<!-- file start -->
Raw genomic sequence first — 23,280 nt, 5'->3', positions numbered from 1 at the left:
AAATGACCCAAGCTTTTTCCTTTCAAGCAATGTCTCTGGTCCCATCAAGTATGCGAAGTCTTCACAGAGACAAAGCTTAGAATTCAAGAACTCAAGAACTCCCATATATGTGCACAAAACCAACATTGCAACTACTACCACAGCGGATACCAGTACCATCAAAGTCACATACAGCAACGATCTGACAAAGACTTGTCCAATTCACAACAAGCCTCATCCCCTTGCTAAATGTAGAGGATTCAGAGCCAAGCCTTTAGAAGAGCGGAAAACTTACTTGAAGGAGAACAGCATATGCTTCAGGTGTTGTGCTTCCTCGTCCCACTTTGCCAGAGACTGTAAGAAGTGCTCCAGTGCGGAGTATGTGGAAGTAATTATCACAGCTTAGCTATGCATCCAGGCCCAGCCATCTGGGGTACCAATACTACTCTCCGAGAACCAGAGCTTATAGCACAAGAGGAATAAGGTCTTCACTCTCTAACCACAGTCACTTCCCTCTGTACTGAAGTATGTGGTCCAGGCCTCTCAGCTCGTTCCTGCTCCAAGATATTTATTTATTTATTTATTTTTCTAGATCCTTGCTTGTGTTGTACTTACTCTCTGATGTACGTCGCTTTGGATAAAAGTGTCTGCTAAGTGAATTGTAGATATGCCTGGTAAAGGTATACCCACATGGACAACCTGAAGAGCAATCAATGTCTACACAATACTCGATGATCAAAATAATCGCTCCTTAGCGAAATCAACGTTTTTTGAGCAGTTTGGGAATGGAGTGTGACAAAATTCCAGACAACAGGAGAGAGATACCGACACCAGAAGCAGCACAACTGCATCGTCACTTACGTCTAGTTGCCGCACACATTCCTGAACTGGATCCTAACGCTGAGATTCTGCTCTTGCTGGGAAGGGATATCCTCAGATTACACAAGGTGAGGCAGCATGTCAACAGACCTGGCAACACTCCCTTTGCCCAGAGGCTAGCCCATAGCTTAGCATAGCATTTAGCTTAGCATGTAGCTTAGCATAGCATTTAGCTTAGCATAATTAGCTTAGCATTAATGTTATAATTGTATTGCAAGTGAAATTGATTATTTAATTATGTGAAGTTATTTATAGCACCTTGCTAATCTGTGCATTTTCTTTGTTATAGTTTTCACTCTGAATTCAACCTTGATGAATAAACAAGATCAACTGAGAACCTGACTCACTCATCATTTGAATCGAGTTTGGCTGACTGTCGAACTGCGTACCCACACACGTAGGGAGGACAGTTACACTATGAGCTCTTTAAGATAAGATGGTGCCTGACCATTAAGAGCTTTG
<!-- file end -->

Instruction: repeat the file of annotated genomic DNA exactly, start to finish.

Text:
Raw genomic sequence first — 23,280 nt, 5'->3', positions numbered from 1 at the left:
AAATGACCCAAGCTTTTTCCTTTCAAGCAATGTCTCTGGTCCCATCAAGTATGCGAAGTCTTCACAGAGACAAAGCTTAGAATTCAAGAACTCAAGAACTCCCATATATGTGCACAAAACCAACATTGCAACTACTACCACAGCGGATACCAGTACCATCAAAGTCACATACAGCAACGATCTGACAAAGACTTGTCCAATTCACAACAAGCCTCATCCCCTTGCTAAATGTAGAGGATTCAGAGCCAAGCCTTTAGAAGAGCGGAAAACTTACTTGAAGGAGAACAGCATATGCTTCAGGTGTTGTGCTTCCTCGTCCCACTTTGCCAGAGACTGTAAGAAGTGCTCCAGTGCGGAGTATGTGGAAGTAATTATCACAGCTTAGCTATGCATCCAGGCCCAGCCATCTGGGGTACCAATACTACTCTCCGAGAACCAGAGCTTATAGCACAAGAGGAATAAGGTCTTCACTCTCTAACCACAGTCACTTCCCTCTGTACTGAAGTATGTGGTCCAGGCCTCTCAGCTCGTTCCTGCTCCAAGATATTTATTTATTTATTTATTTTTCTAGATCCTTGCTTGTGTTGTACTTACTCTCTGATGTACGTCGCTTTGGATAAAAGTGTCTGCTAAGTGAATTGTAGATATGCCTGGTAAAGGTATACCCACATGGACAACCTGAAGAGCAATCAATGTCTACACAATACTCGATGATCAAAATAATCGCTCCTTAGCGAAATCAACGTTTTTTGAGCAGTTTGGGAATGGAGTGTGACAAAATTCCAGACAACAGGAGAGAGATACCGACACCAGAAGCAGCACAACTGCATCGTCACTTACGTCTAGTTGCCGCACACATTCCTGAACTGGATCCTAACGCTGAGATTCTGCTCTTGCTGGGAAGGGATATCCTCAGATTACACAAGGTGAGGCAGCATGTCAACAGACCTGGCAACACTCCCTTTGCCCAGAGGCTAGCCCATAGCTTAGCATAGCATTTAGCTTAGCATGTAGCTTAGCATAGCATTTAGCTTAGCATAATTAGCTTAGCATTAATGTTATAATTGTATTGCAAGTGAAATTGATTATTTAATTATGTGAAGTTATTTATAGCACCTTGCTAATCTGTGCATTTTCTTTGTTATAGTTTTCACTCTGAATTCAACCTTGATGAATAAACAAGATCAACTGAGAACCTGACTCACTCATCATTTGAATCGAGTTTGGCTGACTGTCGAACTGCGTACCCACACACGTAGGGAGGACAGTTACACTATGAGCTCTTTAAGATAAGATGGTGCCTGACCATTAAGAGCTTTG